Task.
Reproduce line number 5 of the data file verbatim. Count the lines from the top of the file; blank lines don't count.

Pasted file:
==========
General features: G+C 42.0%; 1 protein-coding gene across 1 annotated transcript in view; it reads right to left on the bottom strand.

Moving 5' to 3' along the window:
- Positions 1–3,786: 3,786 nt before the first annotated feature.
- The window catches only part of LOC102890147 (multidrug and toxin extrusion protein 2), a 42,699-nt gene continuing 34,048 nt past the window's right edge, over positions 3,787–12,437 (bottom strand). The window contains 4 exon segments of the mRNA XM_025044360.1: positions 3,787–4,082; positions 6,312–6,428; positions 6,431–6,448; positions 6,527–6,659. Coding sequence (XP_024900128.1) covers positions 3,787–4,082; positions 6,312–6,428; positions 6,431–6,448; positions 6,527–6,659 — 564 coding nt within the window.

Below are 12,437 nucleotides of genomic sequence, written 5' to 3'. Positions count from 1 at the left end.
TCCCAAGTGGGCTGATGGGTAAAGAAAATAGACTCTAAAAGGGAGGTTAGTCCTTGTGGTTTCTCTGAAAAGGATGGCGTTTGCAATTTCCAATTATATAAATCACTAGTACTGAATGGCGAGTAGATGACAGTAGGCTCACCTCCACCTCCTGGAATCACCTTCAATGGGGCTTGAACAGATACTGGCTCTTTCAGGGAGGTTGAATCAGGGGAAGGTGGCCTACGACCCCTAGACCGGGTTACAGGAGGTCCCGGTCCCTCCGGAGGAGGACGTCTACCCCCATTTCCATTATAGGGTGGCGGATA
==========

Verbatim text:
Below are 12,437 nucleotides of genomic sequence, written 5' to 3'. Positions count from 1 at the left end.